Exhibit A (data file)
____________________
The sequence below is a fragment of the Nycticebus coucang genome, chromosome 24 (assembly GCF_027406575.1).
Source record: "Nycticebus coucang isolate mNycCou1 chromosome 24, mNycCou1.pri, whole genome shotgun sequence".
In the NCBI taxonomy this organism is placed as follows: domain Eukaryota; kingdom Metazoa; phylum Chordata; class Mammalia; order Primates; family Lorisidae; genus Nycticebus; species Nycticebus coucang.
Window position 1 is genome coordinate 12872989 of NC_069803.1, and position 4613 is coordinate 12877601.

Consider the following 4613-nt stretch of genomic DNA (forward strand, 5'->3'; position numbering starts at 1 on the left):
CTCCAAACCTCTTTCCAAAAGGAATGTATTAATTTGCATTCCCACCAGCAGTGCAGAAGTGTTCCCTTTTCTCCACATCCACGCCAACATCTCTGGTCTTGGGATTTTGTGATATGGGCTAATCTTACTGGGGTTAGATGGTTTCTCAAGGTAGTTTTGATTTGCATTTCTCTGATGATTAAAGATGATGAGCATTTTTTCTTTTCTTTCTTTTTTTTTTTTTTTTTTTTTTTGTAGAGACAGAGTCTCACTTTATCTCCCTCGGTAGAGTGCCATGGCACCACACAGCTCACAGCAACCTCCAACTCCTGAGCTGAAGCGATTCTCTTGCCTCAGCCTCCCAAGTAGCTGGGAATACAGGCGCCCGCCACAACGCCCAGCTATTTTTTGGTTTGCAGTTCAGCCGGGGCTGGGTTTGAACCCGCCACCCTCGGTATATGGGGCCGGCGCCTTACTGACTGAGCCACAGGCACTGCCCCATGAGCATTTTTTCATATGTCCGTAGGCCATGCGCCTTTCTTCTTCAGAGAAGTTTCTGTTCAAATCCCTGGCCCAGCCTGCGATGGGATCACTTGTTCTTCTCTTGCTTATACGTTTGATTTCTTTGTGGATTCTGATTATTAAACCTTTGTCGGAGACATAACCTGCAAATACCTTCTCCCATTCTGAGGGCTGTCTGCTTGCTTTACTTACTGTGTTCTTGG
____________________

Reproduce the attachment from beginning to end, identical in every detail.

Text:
The sequence below is a fragment of the Nycticebus coucang genome, chromosome 24 (assembly GCF_027406575.1).
Source record: "Nycticebus coucang isolate mNycCou1 chromosome 24, mNycCou1.pri, whole genome shotgun sequence".
In the NCBI taxonomy this organism is placed as follows: domain Eukaryota; kingdom Metazoa; phylum Chordata; class Mammalia; order Primates; family Lorisidae; genus Nycticebus; species Nycticebus coucang.
Window position 1 is genome coordinate 12872989 of NC_069803.1, and position 4613 is coordinate 12877601.

Consider the following 4613-nt stretch of genomic DNA (forward strand, 5'->3'; position numbering starts at 1 on the left):
CTCCAAACCTCTTTCCAAAAGGAATGTATTAATTTGCATTCCCACCAGCAGTGCAGAAGTGTTCCCTTTTCTCCACATCCACGCCAACATCTCTGGTCTTGGGATTTTGTGATATGGGCTAATCTTACTGGGGTTAGATGGTTTCTCAAGGTAGTTTTGATTTGCATTTCTCTGATGATTAAAGATGATGAGCATTTTTTCTTTTCTTTCTTTTTTTTTTTTTTTTTTTTTTTGTAGAGACAGAGTCTCACTTTATCTCCCTCGGTAGAGTGCCATGGCACCACACAGCTCACAGCAACCTCCAACTCCTGAGCTGAAGCGATTCTCTTGCCTCAGCCTCCCAAGTAGCTGGGAATACAGGCGCCCGCCACAACGCCCAGCTATTTTTTGGTTTGCAGTTCAGCCGGGGCTGGGTTTGAACCCGCCACCCTCGGTATATGGGGCCGGCGCCTTACTGACTGAGCCACAGGCACTGCCCCATGAGCATTTTTTCATATGTCCGTAGGCCATGCGCCTTTCTTCTTCAGAGAAGTTTCTGTTCAAATCCCTGGCCCAGCCTGCGATGGGATCACTTGTTCTTCTCTTGCTTATACGTTTGATTTCTTTGTGGATTCTGATTATTAAACCTTTGTCGGAGACATAACCTGCAAATACCTTCTCCCATTCTGAGGGCTGTCTGCTTGCTTTACTTACTGTGTTCTTGG